In my search for some kind of weapon, I hurried into the garage. I grabbed my fishing net and a nearby fly swatter. A note saying: "Dear Rat. Please jump into this net," might have been just as effective as a fly swatter, but panic-driven necessity can clearly be the mother of poorly conceived invention.
Back in the bedroom, she elaborated: "I was sitting on the toilet, peeing, when I felt something splashing underneath me. I stood up and this humungous rat jumped out of the toilet...dripping wet...ran around the bathroom, and is now behind the toilet."
Wow, I thought, this could have had a very different ending. Boggles the mind—could have boggled other body parts too. Hers.
"OK. I'll...go look," I said. With net in one hand and fly swatter in the other, I cautiously opened the bathroom door and peered in. A pair of angry, beady eyes looked back at me from behind the toilet pedestal. I closed the door. Quietly. I didn't want to disturb him.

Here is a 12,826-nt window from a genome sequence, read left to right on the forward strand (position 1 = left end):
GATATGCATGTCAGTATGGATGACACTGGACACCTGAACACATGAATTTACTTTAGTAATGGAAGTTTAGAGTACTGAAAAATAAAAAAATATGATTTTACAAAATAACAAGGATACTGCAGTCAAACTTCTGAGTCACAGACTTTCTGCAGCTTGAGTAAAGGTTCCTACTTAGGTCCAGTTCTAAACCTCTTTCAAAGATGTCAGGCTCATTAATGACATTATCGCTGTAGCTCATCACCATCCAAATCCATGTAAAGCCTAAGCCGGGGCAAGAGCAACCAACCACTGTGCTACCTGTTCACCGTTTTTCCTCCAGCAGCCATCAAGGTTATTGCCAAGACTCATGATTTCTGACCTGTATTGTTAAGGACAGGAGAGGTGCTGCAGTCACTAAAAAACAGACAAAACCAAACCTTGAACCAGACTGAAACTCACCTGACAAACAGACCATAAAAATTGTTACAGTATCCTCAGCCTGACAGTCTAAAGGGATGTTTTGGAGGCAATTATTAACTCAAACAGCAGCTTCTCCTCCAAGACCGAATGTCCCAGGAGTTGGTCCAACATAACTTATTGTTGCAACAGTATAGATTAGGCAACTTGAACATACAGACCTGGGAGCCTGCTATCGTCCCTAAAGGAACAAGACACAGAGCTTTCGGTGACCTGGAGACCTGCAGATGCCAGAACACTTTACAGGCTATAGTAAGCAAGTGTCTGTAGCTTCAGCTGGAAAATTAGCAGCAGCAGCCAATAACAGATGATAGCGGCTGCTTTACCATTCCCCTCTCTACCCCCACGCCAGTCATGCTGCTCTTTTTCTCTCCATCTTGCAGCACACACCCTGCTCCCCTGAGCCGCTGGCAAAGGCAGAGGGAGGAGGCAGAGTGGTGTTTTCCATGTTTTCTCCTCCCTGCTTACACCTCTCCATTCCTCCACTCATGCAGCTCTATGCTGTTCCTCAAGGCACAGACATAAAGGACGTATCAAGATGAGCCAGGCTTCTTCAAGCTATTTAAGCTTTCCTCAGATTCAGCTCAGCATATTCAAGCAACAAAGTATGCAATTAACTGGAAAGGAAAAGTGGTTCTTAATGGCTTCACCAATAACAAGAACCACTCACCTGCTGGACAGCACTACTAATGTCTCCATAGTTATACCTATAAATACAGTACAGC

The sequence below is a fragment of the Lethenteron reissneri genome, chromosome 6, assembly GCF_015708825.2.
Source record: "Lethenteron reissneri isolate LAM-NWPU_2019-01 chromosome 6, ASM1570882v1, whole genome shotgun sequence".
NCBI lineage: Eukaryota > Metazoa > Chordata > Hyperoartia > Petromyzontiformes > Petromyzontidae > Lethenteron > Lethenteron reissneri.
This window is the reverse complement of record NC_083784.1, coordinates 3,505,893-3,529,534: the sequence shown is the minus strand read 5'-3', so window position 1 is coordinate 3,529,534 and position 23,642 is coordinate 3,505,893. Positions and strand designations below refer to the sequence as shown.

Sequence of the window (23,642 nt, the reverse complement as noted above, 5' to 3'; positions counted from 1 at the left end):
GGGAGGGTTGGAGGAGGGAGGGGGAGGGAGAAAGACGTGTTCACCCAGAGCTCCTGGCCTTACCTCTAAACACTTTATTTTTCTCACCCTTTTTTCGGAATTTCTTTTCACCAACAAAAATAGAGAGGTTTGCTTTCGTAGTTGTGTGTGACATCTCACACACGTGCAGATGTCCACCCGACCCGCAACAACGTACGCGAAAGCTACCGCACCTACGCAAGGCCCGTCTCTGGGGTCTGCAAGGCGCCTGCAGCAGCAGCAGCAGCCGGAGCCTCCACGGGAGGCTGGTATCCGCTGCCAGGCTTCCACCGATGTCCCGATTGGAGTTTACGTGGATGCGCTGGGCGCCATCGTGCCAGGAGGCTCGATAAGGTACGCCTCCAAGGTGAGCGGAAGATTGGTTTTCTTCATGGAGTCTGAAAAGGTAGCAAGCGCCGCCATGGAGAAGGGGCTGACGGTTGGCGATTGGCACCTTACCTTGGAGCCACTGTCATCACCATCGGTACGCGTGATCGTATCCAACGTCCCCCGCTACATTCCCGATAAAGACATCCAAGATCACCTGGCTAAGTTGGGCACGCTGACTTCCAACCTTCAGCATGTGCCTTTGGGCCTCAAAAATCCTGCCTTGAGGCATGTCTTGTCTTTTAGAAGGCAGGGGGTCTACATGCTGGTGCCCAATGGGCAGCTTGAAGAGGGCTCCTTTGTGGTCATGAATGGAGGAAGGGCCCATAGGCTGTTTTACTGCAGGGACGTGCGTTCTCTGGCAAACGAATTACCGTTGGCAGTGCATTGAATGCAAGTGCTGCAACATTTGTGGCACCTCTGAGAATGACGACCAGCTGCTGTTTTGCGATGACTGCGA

"It's a huge rat" I announced to my wife.
"Yes. I know."
"All right. Well…er…I suppose I’d better go back in," although ninety-nine percent of me was convinced we should just wait, and starve him out.
"Close the door quickly behind you," she instructed, as I reentered the bathroom. I nodded, knowing that I needed to keep the rat contained; unfortunately, I was contained with him.
I inched towards the monster. Or, more accurately, brimming with reluctance, I millimetered towards him, net outstretched, as if I were offering him a treat.
"Here boy," I heard myself whisper.
When I was about three feet away, the rat hunched up, propelled himself out from behind the toilet, and with lightning speed, flashed round and round the tiled floor of the bathroom like a proton beam whizzing around The Hadron Particle Accelerator looking to collide with something. In the rat's case, I didn't want that something to be me.